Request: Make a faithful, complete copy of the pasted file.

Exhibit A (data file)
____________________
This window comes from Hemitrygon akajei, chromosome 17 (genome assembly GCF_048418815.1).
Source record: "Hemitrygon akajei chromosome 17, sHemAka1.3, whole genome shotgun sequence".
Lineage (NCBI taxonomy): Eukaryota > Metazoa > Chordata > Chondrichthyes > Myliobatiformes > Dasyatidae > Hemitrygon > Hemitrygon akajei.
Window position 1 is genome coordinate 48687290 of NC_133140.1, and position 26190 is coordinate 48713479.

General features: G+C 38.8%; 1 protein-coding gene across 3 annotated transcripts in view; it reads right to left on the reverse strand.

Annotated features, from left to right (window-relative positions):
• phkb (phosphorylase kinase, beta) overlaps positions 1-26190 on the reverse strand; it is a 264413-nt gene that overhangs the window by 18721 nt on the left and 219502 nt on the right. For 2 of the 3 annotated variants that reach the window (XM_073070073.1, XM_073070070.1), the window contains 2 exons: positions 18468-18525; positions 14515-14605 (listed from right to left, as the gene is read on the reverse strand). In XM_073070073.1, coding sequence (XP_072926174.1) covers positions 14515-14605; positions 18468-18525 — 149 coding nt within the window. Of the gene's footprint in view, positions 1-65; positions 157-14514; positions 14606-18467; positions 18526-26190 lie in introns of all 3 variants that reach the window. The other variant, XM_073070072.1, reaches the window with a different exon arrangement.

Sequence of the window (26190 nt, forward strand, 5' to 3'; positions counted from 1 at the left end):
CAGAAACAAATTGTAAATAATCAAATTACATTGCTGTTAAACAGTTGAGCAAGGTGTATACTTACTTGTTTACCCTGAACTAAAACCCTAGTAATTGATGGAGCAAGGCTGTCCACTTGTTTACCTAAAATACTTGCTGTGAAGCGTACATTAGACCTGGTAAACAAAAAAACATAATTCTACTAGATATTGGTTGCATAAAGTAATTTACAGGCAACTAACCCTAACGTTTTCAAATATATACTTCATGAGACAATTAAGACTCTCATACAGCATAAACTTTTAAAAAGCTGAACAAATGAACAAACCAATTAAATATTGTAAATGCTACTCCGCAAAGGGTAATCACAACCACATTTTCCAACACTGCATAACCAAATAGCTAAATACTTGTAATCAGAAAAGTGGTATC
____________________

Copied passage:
This window comes from Hemitrygon akajei, chromosome 17 (genome assembly GCF_048418815.1).
Source record: "Hemitrygon akajei chromosome 17, sHemAka1.3, whole genome shotgun sequence".
Lineage (NCBI taxonomy): Eukaryota > Metazoa > Chordata > Chondrichthyes > Myliobatiformes > Dasyatidae > Hemitrygon > Hemitrygon akajei.
Window position 1 is genome coordinate 48687290 of NC_133140.1, and position 26190 is coordinate 48713479.

General features: G+C 38.8%; 1 protein-coding gene across 3 annotated transcripts in view; it reads right to left on the reverse strand.

Annotated features, from left to right (window-relative positions):
• phkb (phosphorylase kinase, beta) overlaps positions 1-26190 on the reverse strand; it is a 264413-nt gene that overhangs the window by 18721 nt on the left and 219502 nt on the right. For 2 of the 3 annotated variants that reach the window (XM_073070073.1, XM_073070070.1), the window contains 2 exons: positions 18468-18525; positions 14515-14605 (listed from right to left, as the gene is read on the reverse strand). In XM_073070073.1, coding sequence (XP_072926174.1) covers positions 14515-14605; positions 18468-18525 — 149 coding nt within the window. Of the gene's footprint in view, positions 1-65; positions 157-14514; positions 14606-18467; positions 18526-26190 lie in introns of all 3 variants that reach the window. The other variant, XM_073070072.1, reaches the window with a different exon arrangement.

Sequence of the window (26190 nt, forward strand, 5' to 3'; positions counted from 1 at the left end):
CAGAAACAAATTGTAAATAATCAAATTACATTGCTGTTAAACAGTTGAGCAAGGTGTATACTTACTTGTTTACCCTGAACTAAAACCCTAGTAATTGATGGAGCAAGGCTGTCCACTTGTTTACCTAAAATACTTGCTGTGAAGCGTACATTAGACCTGGTAAACAAAAAAACATAATTCTACTAGATATTGGTTGCATAAAGTAATTTACAGGCAACTAACCCTAACGTTTTCAAATATATACTTCATGAGACAATTAAGACTCTCATACAGCATAAACTTTTAAAAAGCTGAACAAATGAACAAACCAATTAAATATTGTAAATGCTACTCCGCAAAGGGTAATCACAACCACATTTTCCAACACTGCATAACCAAATAGCTAAATACTTGTAATCAGAAAAGTGGTATC